What the papers say
Journalist Keith Baker takes a look at what is making the headlines in Monday's newspapers.
Basil McCrea, one of the Ulster Unionist leadership contenders, features in the News Letter.
The paper says the battle between him and his rival Tom Elliott is hotting up.
The Belfast Telegraph says dealing with drink and smoking-related problems is crippling the health service here. It says it costs around £234m a year to treat people with addictions.
The Chief Medical Officer, Dr Michael McBride, tells the paper it is the biggest public health threat.
The Belfast Telegraph says staff at the Accident and Emergency department of Belfast City Hospital are bracing themselves for an influx of alcohol-related problems as the new university year begins.
The paper also warns about the glamorisation of people such as George Best and Alex Higgins. It says it is time Northern Ireland "sobered up".
'All you can drink'
A disturbing picture takes up almost the whole front page of the Irish News. It shows a young man crumpled on the ground in Donegall Street at the weekend after an "all you can drink for £25" night at a nearby pub.
The paper sent a reporter to the pub to find out how it worked.
He says you paid your £25 on the way in and there was a sign at the bar saying customers could have a maximum of two drinks at a time.
But that, apparently, just meant people taking their two drinks to a table and then going back for two more.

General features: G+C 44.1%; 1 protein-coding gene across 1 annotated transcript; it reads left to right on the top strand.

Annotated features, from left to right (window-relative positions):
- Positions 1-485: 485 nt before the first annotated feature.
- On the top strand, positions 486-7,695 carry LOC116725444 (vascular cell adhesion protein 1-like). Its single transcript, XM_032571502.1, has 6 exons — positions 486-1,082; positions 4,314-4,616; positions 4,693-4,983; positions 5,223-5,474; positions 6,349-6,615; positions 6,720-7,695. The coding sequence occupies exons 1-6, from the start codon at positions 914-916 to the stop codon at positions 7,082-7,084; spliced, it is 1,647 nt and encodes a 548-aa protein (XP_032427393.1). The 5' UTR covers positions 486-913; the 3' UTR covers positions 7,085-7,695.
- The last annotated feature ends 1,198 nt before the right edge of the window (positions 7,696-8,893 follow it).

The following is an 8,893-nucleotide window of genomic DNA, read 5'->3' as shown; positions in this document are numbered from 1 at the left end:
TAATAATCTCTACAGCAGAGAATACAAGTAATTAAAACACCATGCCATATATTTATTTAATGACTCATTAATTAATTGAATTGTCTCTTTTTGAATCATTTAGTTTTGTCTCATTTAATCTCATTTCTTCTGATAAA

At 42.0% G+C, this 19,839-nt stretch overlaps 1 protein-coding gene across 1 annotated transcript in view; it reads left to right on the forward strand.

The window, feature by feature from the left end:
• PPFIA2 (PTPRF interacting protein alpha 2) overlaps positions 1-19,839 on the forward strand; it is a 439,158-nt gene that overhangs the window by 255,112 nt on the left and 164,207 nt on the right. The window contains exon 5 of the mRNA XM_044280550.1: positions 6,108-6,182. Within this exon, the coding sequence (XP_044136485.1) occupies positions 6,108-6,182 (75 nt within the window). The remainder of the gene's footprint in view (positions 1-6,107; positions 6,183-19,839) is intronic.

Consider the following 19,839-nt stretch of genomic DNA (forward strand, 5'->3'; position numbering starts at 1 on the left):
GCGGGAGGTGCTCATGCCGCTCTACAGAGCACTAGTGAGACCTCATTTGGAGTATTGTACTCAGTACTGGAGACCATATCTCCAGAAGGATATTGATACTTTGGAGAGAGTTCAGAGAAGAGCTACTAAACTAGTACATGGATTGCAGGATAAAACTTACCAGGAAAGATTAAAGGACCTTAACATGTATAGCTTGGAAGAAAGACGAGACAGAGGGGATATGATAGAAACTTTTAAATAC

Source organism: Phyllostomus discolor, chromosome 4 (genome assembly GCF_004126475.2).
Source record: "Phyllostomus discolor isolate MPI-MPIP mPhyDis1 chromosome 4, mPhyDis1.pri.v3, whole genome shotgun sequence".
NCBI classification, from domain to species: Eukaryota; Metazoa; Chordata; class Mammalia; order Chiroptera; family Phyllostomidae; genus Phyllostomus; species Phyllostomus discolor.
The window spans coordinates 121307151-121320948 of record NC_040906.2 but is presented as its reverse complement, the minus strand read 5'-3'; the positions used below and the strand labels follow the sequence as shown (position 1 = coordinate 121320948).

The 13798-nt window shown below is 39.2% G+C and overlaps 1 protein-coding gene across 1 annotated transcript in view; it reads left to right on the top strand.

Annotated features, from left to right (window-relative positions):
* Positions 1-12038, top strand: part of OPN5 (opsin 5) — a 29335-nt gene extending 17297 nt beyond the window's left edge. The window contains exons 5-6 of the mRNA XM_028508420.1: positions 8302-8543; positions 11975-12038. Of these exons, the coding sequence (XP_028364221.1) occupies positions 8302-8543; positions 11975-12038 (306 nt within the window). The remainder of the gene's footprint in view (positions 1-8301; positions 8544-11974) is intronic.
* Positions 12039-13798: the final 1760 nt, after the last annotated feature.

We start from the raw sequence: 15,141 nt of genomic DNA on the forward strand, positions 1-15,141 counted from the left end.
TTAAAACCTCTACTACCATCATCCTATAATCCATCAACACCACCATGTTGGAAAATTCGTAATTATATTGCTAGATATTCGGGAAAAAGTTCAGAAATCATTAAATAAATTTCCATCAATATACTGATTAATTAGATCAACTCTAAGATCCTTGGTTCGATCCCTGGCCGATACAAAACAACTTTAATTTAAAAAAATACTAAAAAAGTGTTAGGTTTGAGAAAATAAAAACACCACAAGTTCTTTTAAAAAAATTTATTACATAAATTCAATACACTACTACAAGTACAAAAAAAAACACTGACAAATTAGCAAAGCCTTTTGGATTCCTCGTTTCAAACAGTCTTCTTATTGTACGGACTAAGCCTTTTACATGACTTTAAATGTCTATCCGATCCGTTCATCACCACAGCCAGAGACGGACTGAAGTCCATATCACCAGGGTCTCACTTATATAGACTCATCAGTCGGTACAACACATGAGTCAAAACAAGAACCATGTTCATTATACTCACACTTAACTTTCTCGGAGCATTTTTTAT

The paper says there was no visible control over the alcohol consumption of customers, some of whom by midnight were slumped over tables or standing weak-kneed at the bar.
The paper talks to Stormont Minister Alex Attwood who criticises what he calls reckless drink promotions and their impact on health and public order.
Wayne Rooney features in the cross channel papers.
"Vice girl shame" says the Mirror which devotes eight pages to the theme.
Nearly as much coverage runs in the Sun which says the sobbing footie ace has been telling pals: "My life is in ruins".
"Coleen will make Wayne pay," says the headline.
Fresh inquiry call
Elsewhere, the Guardian and the Independent with calls by MPs and other public figures for a fresh inquiry into phone hacking at the News of the World and allegations that the editor at the time, Andy Coulson, who is now David Cameron's communications man, knew what was going on... which he denies.
The Independent says the scandal threatens to engulf the prime minister whose judgement in appointing Mr Coulson is being questioned.
The Daily Telegraph says William Hague took his young adviser Christopher Myers on a publicly-funded trip to Afghanistan before he had actually given him a job.
The paper says they also spent two nights in Bahrain on their way back from the trip and that Mr Myers joined Mr Hague on trips to Northern Ireland which were funded by Conservative donors.
'Show goes on'
The Irish Independent has the story of Daniel O'Donnell getting ready to appear at a theatre in Adelaide in Australia at the weekend when there was a city-wide power cut.
In spite of this, he insisted that the show should go on and so fans were admitted to the theatre with torches.
Once inside, they were treated to the unusual spectacle of Daniel singing to them through a megaphone for two hours.
And then the power came back on and he performed for another two hours after that.